Charges trigger mistrust of monastery
BLANCO – Although they’ve always stood out in their black robes and frizzy beards, the monks from Christ of the Hills Monastery appeared to enjoy a peaceful coexistence with their Hill Country neighbors here – until recently.
In the months since two monks in January were charged with sexually abusing a monastery student, an undercurrent of public distrust has found a voice against the hilltop enclave famous for its Virgin Mary icon said to cry tears of scented oil.
”If the Lord was going to send a miracle, he wouldn’t send it to old Sam Greene,” Johnson City resident Robin Hildebrand said, referring to the monastery’s spiritual leader, Sam A. Greene Jr., who calls himself Father Benedict.
And documents filed in connection with a $60 million civil suit brought by the boy’s mother against Greene and five others indicates the monastery’s critics go well beyond just talking.
Monastery signs routinely are stolen, shrines there have been vandalized and motorists trying to find the monastery are intentionally misled about its location, according to a sworn affidavit filed in support of a motion to move the upcoming civil trial to another county.
”In one particularly sacrilegious act, an Icon of Christ was removed from its shrine, thrown on the ground and intentionally run over with a vehicle,” Walter Christley, known as Father Pangratios, said in the affidavit.
For their part, prosecutors in the trial of Jonathan I. Hitt, who with Greene is accused of indecency with the 12-year-old student in1997, have not shied from casting aspersions about alleged improprieties at the religious community five miles southwest of Blanco.
”Many of the goings-on out there are inconsistent with a monastic lifestyle,” Assistant District Attorney Tom Cloudt said in an opening statement for Hitt’s trial last week at the Blanco County Courthouse in Johnson City. The trial resumes at 9 a.m. today.
The prosecutors point to a decision by the Russian Orthodox Church to break relations with the monastery after alleged improprieties were brought to its attention.
Church attorney Lin Hughes said the Synod of Bishops, which made the decision, was rebuffed by Father Benedict in their efforts to investigate the issues.
”If you’re going to be a member of the congregation, you follow what the Synod of Bishops says to do” she said.
But District Judge Guilford Jones III has limited testimony about monastery practices to evidence directly tied to the complaint by the boy, now 14, who alleges he was abused by Hitt, known as Father Jeremiah, several times in 1997.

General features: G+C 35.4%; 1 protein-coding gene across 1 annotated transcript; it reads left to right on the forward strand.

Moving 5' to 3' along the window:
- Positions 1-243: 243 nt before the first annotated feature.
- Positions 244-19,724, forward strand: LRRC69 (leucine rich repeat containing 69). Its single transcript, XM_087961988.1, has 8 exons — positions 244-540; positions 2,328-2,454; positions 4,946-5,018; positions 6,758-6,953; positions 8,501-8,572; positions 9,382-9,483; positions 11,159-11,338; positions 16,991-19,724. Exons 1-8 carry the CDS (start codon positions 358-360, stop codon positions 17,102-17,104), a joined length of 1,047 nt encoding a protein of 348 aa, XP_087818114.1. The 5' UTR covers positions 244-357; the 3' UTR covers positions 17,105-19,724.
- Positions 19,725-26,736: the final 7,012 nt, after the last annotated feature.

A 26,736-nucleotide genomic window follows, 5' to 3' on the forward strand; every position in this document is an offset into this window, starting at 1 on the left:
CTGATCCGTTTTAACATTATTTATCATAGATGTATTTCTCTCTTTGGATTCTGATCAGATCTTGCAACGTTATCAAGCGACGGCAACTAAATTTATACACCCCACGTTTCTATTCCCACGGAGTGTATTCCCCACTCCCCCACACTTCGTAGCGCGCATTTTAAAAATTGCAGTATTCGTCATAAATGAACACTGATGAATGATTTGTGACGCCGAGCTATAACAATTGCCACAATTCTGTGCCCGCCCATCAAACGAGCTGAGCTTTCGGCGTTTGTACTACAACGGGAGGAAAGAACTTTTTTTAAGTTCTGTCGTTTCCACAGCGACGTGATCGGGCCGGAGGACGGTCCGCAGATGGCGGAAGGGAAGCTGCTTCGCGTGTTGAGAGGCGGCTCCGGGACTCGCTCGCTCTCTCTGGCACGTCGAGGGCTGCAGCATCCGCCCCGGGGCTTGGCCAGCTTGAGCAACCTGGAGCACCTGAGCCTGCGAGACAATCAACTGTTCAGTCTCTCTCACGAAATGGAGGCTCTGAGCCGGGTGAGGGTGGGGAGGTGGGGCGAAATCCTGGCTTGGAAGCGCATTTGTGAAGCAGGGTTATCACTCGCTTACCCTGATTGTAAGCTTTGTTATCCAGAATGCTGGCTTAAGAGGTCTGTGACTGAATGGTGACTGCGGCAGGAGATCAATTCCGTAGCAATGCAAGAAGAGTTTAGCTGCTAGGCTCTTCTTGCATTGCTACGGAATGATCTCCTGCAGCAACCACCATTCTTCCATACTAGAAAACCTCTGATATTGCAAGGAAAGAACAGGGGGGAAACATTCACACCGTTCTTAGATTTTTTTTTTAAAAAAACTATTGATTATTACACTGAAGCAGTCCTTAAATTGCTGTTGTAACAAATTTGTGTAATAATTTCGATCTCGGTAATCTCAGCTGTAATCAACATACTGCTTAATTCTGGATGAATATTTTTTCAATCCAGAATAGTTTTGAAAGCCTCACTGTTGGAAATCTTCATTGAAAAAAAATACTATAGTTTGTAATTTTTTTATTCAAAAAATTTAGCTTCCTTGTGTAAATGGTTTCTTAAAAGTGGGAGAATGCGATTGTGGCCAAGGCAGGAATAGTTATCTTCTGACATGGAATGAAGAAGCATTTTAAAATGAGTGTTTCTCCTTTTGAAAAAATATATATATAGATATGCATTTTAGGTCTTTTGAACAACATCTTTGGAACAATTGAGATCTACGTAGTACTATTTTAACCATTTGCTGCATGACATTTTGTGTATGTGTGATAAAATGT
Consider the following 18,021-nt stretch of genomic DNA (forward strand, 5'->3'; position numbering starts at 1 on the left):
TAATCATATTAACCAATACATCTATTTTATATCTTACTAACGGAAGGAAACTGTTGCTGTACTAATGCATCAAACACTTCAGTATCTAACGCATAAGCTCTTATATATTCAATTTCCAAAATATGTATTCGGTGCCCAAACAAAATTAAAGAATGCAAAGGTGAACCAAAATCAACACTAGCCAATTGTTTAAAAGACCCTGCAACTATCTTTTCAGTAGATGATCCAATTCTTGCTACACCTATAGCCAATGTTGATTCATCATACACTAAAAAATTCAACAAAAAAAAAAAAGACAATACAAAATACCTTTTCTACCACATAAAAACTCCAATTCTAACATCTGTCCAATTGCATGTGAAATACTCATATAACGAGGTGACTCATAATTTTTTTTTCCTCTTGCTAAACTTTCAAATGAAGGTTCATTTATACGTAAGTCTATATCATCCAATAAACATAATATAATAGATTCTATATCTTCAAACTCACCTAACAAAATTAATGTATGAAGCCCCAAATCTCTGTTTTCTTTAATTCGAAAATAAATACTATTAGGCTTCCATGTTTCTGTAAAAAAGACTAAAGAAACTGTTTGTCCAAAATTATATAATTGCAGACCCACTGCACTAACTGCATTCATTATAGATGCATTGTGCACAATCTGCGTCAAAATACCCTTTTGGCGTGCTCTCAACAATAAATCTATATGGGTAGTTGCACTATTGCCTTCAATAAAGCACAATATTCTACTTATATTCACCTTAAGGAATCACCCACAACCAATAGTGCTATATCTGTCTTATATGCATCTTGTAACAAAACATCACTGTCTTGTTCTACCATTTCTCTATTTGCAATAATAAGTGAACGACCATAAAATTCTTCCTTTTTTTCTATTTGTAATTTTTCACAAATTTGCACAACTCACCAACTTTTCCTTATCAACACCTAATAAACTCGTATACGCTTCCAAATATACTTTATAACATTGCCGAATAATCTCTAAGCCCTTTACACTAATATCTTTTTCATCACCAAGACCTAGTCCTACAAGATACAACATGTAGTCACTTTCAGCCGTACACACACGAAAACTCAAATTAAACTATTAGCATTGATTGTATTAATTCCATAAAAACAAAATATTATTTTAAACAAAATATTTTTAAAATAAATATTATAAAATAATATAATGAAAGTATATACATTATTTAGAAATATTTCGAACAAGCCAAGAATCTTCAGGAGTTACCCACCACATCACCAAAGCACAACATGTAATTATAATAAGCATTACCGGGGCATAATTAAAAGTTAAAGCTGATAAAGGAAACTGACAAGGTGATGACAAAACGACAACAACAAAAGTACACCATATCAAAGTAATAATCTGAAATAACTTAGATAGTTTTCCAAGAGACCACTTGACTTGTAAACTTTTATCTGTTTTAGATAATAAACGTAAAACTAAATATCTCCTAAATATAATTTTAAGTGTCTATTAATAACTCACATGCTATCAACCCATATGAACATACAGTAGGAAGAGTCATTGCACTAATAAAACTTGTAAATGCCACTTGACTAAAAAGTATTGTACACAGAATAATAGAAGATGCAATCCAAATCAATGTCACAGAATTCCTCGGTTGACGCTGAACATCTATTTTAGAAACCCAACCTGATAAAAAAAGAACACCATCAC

The boy’s direct testimony against Hitt seemed to gain weight from accounts from two ex-monastery employees who testified they saw Hitt and the boy in bed together in 1995.
Another witness, a monastery housekeeper, testified that only one of the two twin beds in Hitt’s room was disheveled on mornings after the boy had spent nights in the room in 1997.
But none of the evidence has shaken the belief of monastery supporters such as Tom Fellow (***SEE CORRECTION BELOW***) that Hitt and Greene are innocent.
”I don’t believe him,” Fellow, 68, said of the youth who lived at the monastery from age 8 to 12. A former San Antonio resident, Fellow now runs a ministry for the homeless in San Francisco.
He expressed doubts about the truthfulness of the ex-employees and said there are entirely appropriate reasons why Hitt may have been in bed with the boy.
Hitt may have been comforting the boy after nightmares, he said. And Fellow said Greene, a longtime friend, would not mistreat a child.
Contrary to what Cloudt told jurors last week, Fellow said tears from the icon have never been sold at the monastery.
”Anybody can have as many as they want,” he said. ”That’s the total truth.”
Greene was a San Antonio land broker in the 1970s known for his colorful subdivision advertisements. He reportedly founded the monastery around that time and moved it to Blanco County in 1980.
Jones has barred any comments to the media about the boy’scomplaints by all parties, including Greene, who is awaiting trial.
But Fellow, who is staying at the monastery during Hitt’s trial, said Greene is disheartened by the allegations, the recent death of his mother and disparaging remarks about the monastery.
”All of this has come down on him at once, and it’s very traumatic on him,” Fellow said of Greene.
No trial date has been set for the lawsuit, which alleges the religious community is ”a haven for pedophiles and drug dealers. ”Monastery lawyers have denied the suit’s allegations.
The criminal charges and the media’s response to them have angered monastery supporters such as Archimandrite John Hegumen, a longtime friend of Greene and the leader of a Russian Orthodox monastery in Fort Myers, Fla. (***Pokrov note: John Heguman” is ”Heguman John (Lewis)***)
”I’m watching my faith be mocked and everything I stand for be ridiculed,” said Hegumen, who also said his black robe and cap have drawn looks of ”scorn” from Blanco County residents.
The defense has accused the boy’s mother of getting him to concoct the allegations as revenge for Hitt’s refusal to become romantically involved with her. She denied that on the stand last week.
But a former friend, Alma O’Hayer, testified Friday the mother told her she was deeply in love with Hitt.
O’Hayer, under questioning by prosecutors, acknowledged she doesn’t want the monastery to be closed or the crying icon to be relocated, but she said she would travel to see it wherever it was.
”I think it is a very holy thing,” O’Hayer, 45, said.
The defense also has elicited testimony that the boy caused such problems at the monastery that he was once flown home at the monks’ insistence but returned later.
The name of a supporter of an Orthodox Christian monk on trial in Blanco County on charges of child molestation was misspelled in Monday’s editions. He is Tom Flower.